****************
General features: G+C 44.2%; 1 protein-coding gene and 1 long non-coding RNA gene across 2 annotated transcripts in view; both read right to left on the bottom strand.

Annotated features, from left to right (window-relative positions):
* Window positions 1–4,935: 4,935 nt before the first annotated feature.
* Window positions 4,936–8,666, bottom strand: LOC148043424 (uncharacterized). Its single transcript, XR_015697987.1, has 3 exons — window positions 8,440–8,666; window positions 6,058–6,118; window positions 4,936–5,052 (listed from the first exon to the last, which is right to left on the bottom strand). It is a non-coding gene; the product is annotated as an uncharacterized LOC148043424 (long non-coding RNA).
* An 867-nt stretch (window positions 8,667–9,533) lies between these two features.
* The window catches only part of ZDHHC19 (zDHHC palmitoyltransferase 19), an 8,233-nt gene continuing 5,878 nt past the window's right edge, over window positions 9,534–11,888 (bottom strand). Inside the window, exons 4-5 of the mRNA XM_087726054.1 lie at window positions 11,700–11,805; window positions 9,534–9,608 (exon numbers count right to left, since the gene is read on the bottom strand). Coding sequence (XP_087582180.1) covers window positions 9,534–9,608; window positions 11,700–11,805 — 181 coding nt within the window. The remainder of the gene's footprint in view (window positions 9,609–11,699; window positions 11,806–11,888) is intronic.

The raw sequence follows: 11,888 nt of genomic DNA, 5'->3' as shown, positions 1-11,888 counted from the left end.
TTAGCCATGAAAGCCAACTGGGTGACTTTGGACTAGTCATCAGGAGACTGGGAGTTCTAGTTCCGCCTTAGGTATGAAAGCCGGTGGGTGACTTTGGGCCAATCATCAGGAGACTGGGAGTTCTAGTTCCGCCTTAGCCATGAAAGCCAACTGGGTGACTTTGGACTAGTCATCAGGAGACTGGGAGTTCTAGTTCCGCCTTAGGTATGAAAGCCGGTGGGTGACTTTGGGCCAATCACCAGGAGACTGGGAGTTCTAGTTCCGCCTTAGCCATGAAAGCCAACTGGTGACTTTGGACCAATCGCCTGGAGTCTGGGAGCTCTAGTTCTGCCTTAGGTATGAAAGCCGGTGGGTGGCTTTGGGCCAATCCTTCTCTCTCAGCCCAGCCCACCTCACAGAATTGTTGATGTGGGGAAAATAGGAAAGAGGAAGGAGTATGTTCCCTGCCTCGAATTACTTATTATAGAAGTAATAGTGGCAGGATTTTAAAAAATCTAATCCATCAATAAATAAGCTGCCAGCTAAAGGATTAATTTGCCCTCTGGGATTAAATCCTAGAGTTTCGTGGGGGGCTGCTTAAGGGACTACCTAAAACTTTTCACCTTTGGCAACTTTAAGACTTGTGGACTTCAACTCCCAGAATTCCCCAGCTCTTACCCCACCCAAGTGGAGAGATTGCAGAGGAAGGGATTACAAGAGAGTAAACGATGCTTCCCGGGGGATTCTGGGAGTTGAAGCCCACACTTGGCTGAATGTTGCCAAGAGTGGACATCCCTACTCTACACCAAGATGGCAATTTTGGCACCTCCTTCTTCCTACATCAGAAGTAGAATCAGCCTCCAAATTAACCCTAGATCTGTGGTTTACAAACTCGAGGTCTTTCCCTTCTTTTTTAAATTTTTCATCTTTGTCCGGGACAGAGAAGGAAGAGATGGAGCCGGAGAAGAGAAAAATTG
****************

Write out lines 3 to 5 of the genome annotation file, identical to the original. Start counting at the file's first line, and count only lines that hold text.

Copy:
* Window positions 1–4,935: 4,935 nt before the first annotated feature.
* Window positions 4,936–8,666, bottom strand: LOC148043424 (uncharacterized). Its single transcript, XR_015697987.1, has 3 exons — window positions 8,440–8,666; window positions 6,058–6,118; window positions 4,936–5,052 (listed from the first exon to the last, which is right to left on the bottom strand). It is a non-coding gene; the product is annotated as an uncharacterized LOC148043424 (long non-coding RNA).
* An 867-nt stretch (window positions 8,667–9,533) lies between these two features.